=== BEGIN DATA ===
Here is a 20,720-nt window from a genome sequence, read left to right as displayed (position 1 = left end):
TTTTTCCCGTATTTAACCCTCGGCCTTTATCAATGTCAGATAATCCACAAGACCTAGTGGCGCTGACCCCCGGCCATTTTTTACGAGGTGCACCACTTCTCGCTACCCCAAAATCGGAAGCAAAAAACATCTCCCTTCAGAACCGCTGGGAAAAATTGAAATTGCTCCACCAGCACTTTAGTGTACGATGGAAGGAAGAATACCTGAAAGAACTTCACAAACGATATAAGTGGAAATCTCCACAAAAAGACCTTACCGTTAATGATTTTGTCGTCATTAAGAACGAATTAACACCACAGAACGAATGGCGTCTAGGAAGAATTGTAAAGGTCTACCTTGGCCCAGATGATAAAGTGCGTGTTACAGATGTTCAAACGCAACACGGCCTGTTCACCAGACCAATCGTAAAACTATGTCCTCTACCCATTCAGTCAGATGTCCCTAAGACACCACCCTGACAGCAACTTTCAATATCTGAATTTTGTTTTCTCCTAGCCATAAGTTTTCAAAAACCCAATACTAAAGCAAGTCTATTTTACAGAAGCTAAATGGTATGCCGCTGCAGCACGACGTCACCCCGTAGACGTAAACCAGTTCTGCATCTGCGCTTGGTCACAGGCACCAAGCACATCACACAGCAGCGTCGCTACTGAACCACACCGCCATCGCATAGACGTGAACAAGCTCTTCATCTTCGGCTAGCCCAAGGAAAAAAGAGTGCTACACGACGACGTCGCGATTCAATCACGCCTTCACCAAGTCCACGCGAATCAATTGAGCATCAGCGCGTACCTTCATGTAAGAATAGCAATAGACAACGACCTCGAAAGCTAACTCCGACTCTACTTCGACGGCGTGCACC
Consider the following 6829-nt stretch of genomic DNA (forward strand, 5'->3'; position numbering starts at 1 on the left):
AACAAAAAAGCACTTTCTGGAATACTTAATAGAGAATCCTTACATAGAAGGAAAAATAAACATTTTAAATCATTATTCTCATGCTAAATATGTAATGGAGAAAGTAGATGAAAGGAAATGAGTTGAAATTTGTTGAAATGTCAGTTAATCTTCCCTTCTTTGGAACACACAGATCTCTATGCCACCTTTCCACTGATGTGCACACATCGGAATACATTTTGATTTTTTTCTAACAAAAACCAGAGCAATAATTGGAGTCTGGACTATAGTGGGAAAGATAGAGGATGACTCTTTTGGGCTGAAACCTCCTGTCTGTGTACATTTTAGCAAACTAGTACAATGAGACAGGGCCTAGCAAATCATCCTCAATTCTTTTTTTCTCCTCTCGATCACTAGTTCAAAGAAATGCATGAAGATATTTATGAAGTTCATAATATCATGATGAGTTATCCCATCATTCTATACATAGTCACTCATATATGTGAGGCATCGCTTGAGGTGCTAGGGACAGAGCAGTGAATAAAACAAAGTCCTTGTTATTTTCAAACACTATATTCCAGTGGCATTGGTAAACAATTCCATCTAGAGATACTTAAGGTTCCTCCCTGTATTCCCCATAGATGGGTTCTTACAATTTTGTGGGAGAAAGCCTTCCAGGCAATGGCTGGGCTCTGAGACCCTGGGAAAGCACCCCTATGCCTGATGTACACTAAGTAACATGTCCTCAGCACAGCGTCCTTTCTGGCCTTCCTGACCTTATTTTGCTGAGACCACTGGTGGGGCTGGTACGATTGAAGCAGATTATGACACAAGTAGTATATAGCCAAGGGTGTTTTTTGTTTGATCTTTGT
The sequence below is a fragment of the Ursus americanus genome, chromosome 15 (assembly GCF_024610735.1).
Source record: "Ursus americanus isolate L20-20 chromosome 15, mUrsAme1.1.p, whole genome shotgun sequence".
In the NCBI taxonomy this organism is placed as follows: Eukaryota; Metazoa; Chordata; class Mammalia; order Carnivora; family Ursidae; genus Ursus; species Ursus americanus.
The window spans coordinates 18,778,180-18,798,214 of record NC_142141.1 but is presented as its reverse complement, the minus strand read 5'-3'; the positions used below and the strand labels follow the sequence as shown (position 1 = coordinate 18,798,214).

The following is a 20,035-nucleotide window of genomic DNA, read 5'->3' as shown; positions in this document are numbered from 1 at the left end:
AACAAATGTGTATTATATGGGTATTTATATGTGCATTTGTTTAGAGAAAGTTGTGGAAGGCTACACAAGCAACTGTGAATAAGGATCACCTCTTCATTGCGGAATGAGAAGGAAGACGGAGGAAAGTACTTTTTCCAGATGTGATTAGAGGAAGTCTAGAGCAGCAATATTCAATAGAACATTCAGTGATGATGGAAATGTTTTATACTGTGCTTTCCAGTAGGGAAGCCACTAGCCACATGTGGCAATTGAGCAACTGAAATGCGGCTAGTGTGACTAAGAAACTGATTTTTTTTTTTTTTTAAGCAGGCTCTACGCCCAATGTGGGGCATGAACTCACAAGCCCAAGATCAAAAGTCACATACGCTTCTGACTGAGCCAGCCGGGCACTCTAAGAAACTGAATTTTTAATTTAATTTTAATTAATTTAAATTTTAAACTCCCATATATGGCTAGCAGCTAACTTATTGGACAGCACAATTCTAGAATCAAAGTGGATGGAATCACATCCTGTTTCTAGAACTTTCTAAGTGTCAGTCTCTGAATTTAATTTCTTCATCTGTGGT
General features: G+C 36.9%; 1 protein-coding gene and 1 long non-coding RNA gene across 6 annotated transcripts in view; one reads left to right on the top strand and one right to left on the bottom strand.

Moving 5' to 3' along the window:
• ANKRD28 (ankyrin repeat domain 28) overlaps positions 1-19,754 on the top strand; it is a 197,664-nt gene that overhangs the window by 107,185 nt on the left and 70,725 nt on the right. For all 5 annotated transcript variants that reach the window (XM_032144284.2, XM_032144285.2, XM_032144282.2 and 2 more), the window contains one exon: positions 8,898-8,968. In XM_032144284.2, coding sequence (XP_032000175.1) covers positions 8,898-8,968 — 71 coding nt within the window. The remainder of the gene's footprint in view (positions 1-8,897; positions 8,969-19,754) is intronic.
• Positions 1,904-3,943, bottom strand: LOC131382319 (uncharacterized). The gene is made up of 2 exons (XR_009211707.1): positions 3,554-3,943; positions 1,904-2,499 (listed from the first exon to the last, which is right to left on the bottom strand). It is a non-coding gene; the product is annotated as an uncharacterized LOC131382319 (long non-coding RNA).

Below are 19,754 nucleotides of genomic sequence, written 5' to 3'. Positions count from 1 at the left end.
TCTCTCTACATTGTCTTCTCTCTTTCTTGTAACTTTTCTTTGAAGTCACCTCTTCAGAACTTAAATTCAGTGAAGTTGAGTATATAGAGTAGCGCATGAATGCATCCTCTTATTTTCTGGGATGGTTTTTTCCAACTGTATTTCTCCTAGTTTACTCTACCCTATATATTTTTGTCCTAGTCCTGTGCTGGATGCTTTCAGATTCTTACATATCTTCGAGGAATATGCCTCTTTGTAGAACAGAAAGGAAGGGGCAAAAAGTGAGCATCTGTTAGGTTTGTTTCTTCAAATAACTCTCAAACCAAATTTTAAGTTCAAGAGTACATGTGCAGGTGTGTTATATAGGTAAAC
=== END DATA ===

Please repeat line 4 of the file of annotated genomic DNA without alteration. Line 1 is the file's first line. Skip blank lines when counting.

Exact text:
AACAAAAAAGCACTTTCTGGAATACTTAATAGAGAATCCTTACATAGAAGGAAAAATAAACATTTTAAATCATTATTCTCATGCTAAATATGTAATGGAGAAAGTAGATGAAAGGAAATGAGTTGAAATTTGTTGAAATGTCAGTTAATCTTCCCTTCTTTGGAACACACAGATCTCTATGCCACCTTTCCACTGATGTGCACACATCGGAATACATTTTGATTTTTTTCTAACAAAAACCAGAGCAATAATTGGAGTCTGGACTATAGTGGGAAAGATAGAGGATGACTCTTTTGGGCTGAAACCTCCTGTCTGTGTACATTTTAGCAAACTAGTACAATGAGACAGGGCCTAGCAAATCATCCTCAATTCTTTTTTTCTCCTCTCGATCACTAGTTCAAAGAAATGCATGAAGATATTTATGAAGTTCATAATATCATGATGAGTTATCCCATCATTCTATACATAGTCACTCATATATGTGAGGCATCGCTTGAGGTGCTAGGGACAGAGCAGTGAATAAAACAAAGTCCTTGTTATTTTCAAACACTATATTCCAGTGGCATTGGTAAACAATTCCATCTAGAGATACTTAAGGTTCCTCCCTGTATTCCCCATAGATGGGTTCTTACAATTTTGTGGGAGAAAGCCTTCCAGGCAATGGCTGGGCTCTGAGACCCTGGGAAAGCACCCCTATGCCTGATGTACACTAAGTAACATGTCCTCAGCACAGCGTCCTTTCTGGCCTTCCTGACCTTATTTTGCTGAGACCACTGGTGGGGCTGGTACGATTGAAGCAGATTATGACACAAGTAGTATATAGCCAAGGGTGTTTTTTGTTTGATCTTTGT